Iowa has made it harder to vote, study shows

September 25, 2022 9:00 am

“I voted today” stickers on the table at Des Moines Precinct 13 on June 7, 2022. (Photo by Jim Obradovich for Iowa Capital Dispatch)

Since the 2020 election, it got harder to vote in Iowa, relative to other states, according to a new study.

The Cost of Voting Index, which measures the ease of voting in all 50 states, ranked Iowa 23rd in the nation in its 2022 report, a decline of four places.

The new study was published in the Election Law Journal. The authors said they were updating their work in the wake of numerous changes to state election laws after the 2020 election.

The report said that in 2021 alone, 19 states passed at least 33 new laws making it more difficult to vote, while 25 states passed 62 laws that reduced the cost of voting.

Iowa was one of those states that put in place new restrictions. Republicans who control state government made several changes in 2021, including reducing the number of early and absentee voting days from 29 to 20.

The 2020 election presented numerous challenges across the country because of the COVID-19 pandemic; then, after the election, former President Donald Trump falsely claimed the presidency had been stolen from him.

“Many states made voting easier by codifying changes in response to the worldwide COVID-19 pandemic,” the new report said. “Other states, over concerns about voter fraud and seemingly at the prompting of former President Donald Trump, took a step backward and made voting more difficult.”

In Iowa, Republicans said they needed to make changes in order to restore voter confidence, but Democrats, who opposed the changes, said they would simply raise barriers to voting.

The new study said that Vermont made the biggest move toward making it easier to vote, going from 23rd to 3rd place, while Wisconsin went the farthest in the other direction, going from 38th to 47th place.

“Besides Wisconsin,” the study said, “Florida (28th to 33rd), Georgia (25th to 29th), and Iowa (19th to 23rd) will each make it more difficult to vote, relatively speaking, than was the case in 2020.”

The study noted that neither Florida nor Iowa have adopted an automatic voter registration process, which many other states are doing. It also cited changes to laws governing drop boxes and restrictions related to absentee ballot procedures.

The change to the voting window in Iowa also “undoubtedly” is being captured in the new index scores, Scot Schraufnagel, a political science professor at Northern Illinois University in DeKalb and one of the study’s authors, said in an email Wednesday.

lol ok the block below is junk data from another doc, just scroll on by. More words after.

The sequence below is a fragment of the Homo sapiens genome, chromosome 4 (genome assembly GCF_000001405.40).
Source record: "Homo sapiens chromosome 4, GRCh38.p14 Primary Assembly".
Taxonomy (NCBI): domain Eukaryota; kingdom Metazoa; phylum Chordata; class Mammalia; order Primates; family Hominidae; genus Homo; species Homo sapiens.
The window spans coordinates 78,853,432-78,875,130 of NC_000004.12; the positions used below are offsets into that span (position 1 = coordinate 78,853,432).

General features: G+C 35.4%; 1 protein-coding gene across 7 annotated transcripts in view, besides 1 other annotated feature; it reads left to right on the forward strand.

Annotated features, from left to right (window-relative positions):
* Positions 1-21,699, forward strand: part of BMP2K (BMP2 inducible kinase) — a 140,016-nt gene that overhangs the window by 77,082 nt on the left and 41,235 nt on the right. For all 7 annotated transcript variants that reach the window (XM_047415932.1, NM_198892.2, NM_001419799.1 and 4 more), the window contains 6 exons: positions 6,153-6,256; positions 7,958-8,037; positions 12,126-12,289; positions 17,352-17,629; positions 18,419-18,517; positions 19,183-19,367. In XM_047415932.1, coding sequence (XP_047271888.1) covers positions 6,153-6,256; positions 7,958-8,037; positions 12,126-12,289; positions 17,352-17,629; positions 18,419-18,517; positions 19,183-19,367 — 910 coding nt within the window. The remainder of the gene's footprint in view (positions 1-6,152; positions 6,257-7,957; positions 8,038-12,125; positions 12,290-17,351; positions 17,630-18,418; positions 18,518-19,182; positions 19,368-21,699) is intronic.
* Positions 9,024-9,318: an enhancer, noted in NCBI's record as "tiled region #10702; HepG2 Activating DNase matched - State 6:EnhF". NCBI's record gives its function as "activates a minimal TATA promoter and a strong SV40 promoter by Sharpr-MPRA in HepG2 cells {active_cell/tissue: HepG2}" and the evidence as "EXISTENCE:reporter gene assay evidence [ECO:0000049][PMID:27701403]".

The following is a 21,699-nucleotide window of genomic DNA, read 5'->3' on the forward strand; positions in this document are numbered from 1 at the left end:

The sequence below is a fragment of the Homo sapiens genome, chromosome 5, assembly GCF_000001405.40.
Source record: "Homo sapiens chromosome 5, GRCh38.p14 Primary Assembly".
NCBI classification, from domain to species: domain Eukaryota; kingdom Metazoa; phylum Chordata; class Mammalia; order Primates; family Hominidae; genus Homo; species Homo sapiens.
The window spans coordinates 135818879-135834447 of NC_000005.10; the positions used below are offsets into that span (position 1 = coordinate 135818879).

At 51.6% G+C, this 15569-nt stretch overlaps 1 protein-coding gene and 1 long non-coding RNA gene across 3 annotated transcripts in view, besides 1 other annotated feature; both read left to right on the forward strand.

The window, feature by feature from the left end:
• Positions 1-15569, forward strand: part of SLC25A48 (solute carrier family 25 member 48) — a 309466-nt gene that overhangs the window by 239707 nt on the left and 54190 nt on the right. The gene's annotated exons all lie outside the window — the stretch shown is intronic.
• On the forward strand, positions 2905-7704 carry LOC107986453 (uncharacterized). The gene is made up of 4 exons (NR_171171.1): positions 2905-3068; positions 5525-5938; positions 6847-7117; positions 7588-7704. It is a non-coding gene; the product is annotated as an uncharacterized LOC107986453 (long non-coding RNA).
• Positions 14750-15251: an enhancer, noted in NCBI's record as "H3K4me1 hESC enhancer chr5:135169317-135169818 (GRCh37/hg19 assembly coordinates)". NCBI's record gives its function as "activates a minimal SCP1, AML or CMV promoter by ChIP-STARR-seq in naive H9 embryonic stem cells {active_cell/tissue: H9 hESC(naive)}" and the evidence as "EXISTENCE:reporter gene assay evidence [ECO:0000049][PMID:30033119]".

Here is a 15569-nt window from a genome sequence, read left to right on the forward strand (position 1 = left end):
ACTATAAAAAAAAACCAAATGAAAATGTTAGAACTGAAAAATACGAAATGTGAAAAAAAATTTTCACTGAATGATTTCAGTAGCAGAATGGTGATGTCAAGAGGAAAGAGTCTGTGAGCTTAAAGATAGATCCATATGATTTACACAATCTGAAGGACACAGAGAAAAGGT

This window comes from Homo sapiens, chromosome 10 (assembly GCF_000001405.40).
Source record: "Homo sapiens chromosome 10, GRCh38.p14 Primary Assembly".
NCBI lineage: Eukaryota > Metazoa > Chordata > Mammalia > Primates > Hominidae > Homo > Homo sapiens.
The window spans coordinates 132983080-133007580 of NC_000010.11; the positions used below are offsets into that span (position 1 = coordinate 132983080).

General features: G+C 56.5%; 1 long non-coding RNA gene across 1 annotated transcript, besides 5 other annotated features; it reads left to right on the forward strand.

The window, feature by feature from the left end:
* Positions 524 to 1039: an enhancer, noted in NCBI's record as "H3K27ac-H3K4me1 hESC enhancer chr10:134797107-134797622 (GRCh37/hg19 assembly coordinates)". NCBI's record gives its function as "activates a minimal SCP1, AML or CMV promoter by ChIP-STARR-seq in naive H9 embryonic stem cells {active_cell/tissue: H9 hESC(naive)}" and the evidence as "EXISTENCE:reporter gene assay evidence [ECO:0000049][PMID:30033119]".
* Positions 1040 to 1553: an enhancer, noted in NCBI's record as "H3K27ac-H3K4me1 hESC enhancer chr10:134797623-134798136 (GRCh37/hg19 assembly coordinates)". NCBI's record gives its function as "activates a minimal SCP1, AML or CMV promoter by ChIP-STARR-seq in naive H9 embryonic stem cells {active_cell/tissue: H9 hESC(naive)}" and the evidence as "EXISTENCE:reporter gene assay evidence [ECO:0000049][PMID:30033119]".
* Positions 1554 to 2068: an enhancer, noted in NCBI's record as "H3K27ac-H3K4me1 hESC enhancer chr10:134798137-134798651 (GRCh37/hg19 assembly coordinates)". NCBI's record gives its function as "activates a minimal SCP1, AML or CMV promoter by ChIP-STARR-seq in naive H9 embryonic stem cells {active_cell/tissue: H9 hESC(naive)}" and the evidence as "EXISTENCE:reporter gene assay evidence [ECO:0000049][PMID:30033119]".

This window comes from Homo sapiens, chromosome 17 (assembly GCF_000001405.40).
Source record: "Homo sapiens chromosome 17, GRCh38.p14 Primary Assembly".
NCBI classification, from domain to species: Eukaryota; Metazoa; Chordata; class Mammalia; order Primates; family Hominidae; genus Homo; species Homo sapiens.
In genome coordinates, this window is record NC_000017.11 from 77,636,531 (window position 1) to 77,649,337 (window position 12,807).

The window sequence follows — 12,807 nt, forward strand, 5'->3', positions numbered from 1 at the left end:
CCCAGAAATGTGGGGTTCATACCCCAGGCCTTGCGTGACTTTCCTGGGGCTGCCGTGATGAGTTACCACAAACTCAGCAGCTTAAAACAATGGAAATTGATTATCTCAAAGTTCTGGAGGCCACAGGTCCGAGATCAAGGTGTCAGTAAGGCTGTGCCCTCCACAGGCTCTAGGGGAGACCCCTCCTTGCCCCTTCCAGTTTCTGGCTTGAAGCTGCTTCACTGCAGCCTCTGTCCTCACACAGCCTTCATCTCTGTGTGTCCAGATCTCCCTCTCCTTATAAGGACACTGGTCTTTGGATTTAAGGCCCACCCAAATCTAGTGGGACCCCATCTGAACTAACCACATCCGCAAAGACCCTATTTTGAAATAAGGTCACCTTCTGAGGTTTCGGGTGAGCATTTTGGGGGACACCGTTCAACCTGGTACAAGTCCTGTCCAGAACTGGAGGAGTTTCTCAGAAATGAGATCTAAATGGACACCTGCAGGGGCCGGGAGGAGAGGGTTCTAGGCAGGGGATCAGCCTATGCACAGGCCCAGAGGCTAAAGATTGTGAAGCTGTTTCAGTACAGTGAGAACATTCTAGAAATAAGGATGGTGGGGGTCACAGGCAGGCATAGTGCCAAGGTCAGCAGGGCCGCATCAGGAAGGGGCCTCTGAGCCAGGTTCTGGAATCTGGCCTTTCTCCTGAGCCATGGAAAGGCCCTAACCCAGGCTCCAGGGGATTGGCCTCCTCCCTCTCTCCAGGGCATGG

The Cost of Voting Index measures 10 major areas. They include voter registration, voter ID laws, early voting, poll hours and voting inconvenience. Voter registration deadlines and early voting days weigh heaviest in determining the cost of voting.

Oregon, which has an all vote-by-mail process, was ranked the easiest state in which to vote. The authors said it also has the most progressive voter registration process in the country. The state of Washington is the next easiest state in which to vote, the study said, while Mississippi and New Hampshire ranked at the bottom of the index.

Illinois ranked 11th in the country.

Over the years, Iowa’s ranking in the index has dropped significantly as changes have been made to voting laws.

In 2016, Iowa was ranked among the top 10 easiest states in the country in which to vote. However, that changed after Republicans passed a law in 2017 that, among other things, put in place a voter ID requirement and reduced the number of days for early and absentee voting from 40 days to 29 days.

About this column

This column was originally published by Ed Tibbetts’ Along the Mississippi newsletter on Substack. It is republished here through the Iowa Writers’ Collaborative.

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Ed Tibbetts
Ed Tibbetts

Ed Tibbetts, of Davenport, has covered politics, government and trends for more than three decades in the Quad-Cities. A former reporter and editorial page editor for the Quad-City Times, he now is a freelance journalist who publishes the Along the Mississippi newsletter on Substack. He is a member of the Iowa Writers’ Collaborative.